More Server Power For Lower Prices
Server prices will be flat or down over the next year, but performance is expected to go up with increased power efficiency to boot. From dual cores to quad cores and beyond, here's what to look for on the server horizon.
As with weather forecasts, you need to start with the big picture when forecasting technology. For small and midsize businesses, the server market big picture includes 30% more power for about the same, or even lower, prices. But like the weather, there are microclimates; when you zoom in, things unfold at different rates and in different directions, but that doesn't change the overall forecast for more power.
For pricing, the news is especially good. Server prices are, on average, trending downward rather than upward, even when accounting for the newest technology. In many, but not all, cases, you can actually expect to pay less for more.
According to Dataquest predictions released in September, the average selling price for servers, worldwide, will fall about 5% during the coming year. In 2008, the average price of a server was $5,938.78; in 2009, that's expected to fall to $5,647.14. In the U.S. market, server prices are projected to decline 4% from $5,249.80 this year to $5,041.45 in 2009.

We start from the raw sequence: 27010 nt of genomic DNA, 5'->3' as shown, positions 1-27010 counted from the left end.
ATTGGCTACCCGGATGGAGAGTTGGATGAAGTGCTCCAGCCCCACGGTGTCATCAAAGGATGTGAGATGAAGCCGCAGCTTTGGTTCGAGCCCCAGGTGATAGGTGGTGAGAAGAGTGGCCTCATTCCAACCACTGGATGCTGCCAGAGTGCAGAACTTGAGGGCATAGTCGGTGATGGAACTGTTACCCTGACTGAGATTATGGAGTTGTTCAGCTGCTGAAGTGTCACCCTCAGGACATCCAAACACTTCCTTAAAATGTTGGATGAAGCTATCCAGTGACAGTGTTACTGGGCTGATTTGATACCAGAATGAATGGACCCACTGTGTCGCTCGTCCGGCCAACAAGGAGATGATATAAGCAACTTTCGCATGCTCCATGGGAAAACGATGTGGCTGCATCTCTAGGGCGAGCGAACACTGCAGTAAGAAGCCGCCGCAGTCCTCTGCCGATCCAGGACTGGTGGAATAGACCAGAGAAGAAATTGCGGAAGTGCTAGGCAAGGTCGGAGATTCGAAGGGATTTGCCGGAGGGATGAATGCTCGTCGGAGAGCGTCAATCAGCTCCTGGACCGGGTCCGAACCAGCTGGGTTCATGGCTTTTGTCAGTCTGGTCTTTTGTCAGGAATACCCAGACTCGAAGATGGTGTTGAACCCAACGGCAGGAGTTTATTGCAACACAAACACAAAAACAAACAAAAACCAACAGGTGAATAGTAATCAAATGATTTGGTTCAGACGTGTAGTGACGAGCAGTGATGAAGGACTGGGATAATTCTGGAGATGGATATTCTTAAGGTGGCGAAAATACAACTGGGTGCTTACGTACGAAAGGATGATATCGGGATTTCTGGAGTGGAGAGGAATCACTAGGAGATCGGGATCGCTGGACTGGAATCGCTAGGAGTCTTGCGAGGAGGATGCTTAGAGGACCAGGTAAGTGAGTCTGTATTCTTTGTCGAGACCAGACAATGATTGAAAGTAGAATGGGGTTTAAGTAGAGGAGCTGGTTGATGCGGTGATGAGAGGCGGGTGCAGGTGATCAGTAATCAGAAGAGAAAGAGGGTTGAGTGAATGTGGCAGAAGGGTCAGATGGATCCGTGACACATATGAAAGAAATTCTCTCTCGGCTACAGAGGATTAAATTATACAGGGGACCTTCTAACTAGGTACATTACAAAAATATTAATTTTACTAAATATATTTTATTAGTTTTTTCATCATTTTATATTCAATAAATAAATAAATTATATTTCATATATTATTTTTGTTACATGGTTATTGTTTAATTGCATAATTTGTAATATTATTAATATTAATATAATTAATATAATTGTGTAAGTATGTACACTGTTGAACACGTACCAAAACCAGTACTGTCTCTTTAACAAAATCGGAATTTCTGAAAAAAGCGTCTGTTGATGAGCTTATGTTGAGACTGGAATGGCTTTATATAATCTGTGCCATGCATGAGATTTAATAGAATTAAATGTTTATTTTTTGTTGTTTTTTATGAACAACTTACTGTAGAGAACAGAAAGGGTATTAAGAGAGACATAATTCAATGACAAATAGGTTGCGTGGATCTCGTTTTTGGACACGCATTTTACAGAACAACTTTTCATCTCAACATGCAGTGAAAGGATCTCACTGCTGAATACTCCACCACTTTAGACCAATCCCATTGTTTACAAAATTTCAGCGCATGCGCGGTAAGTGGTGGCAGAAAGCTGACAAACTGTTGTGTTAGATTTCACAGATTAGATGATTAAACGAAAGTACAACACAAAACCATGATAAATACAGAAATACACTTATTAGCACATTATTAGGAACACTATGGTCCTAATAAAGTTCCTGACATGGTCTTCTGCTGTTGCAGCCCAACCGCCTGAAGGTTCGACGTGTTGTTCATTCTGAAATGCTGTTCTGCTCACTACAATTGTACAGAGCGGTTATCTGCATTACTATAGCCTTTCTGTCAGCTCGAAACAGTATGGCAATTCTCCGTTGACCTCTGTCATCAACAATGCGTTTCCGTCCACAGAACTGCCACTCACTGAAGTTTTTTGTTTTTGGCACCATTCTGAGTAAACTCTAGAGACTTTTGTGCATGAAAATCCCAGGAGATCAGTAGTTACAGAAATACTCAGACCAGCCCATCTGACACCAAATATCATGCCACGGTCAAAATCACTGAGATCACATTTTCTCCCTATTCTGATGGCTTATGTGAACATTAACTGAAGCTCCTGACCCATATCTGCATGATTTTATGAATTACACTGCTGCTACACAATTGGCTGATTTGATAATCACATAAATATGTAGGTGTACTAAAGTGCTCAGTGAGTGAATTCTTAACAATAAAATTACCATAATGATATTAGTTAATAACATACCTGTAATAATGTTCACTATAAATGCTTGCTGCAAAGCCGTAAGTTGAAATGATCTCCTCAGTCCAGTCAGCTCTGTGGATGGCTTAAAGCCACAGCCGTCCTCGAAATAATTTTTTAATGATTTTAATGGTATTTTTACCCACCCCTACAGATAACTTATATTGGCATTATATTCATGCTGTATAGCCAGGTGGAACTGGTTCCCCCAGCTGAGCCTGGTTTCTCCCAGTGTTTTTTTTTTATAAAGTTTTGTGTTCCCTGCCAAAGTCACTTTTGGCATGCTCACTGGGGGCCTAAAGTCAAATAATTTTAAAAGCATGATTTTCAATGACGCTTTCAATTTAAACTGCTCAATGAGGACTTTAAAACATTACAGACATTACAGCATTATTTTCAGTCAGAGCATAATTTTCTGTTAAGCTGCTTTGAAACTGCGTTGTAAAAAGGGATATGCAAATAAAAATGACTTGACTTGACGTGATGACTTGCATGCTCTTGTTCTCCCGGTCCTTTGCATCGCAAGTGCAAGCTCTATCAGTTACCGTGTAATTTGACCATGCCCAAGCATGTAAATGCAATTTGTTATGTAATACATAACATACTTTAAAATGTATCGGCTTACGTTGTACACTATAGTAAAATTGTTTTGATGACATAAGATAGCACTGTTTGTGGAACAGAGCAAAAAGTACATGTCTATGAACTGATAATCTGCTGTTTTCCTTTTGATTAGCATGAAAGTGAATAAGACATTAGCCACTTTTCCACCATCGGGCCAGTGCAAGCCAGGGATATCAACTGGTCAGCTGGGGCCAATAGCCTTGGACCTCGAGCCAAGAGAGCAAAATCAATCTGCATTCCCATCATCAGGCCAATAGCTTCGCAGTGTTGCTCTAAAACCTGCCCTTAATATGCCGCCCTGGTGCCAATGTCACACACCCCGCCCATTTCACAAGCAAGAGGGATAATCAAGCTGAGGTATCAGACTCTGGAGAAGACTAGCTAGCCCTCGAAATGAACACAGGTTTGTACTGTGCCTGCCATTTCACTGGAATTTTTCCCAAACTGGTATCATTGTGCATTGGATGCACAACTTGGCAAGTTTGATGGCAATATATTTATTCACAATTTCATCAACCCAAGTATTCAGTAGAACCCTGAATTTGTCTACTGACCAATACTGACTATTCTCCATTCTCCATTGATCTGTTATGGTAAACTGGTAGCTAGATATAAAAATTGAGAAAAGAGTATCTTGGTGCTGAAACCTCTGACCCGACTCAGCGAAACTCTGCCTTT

But those are averages. The pricing is less enticing when you isolate prices for x86 servers -- the lower-end models core to the small and midsize business markets. Dataquest projects prices for x86 servers to rise, albeit slightly. In 2008, the average price was $3,383.51, and you can expect to pay an average of $12, or one-third of 1%, more next year.
There's downward price pressure at the high end of the small and midsize server market, dominated by the Intel Itanium processor chip. In 2008, Itanium pricing averaged $44,039.72; next year that price is expected to fall by a little more than 2%, to $42,973.80. Pricing for enterprise-class servers is plummeting even faster and is the primary driver for the forecasted 5% overall server pricing decline.
Processing The Cores
For the foreseeable future, the computer industry will abide by Moore's Law, which holds that the power of computer chips doubles every other year. But it's not quite that simple. Until a few years ago, vendors kept pace with Moore's Law by producing circuitry with faster and faster clock speeds. But after hitting the 3-gigahertz level, they found they could not go much faster given that at higher speeds, chips tended to overheat.
To solve the heat issue, vendors began using multiple cores on each CPU chip. A core is, basically, the circuitry that would form a discrete processor. By putting multiple processors on a chip, the vendors can offer more power at that same clock speed.
Multiple cores increase a computer's power by dividing tasks among the cores and running them simultaneously. Multitasking and multithreading operations can immediately benefit. Virtualization can benefit because virtual machines can be divided among the cores. And though applications relying on one core will not automatically show improvement, vendors are adding other chip improvements to improve the performance of the cores themselves.
Dual-core CPUs are now the norm, and the industry is moving to four and six cores, with talk of eventually offering scores of cores.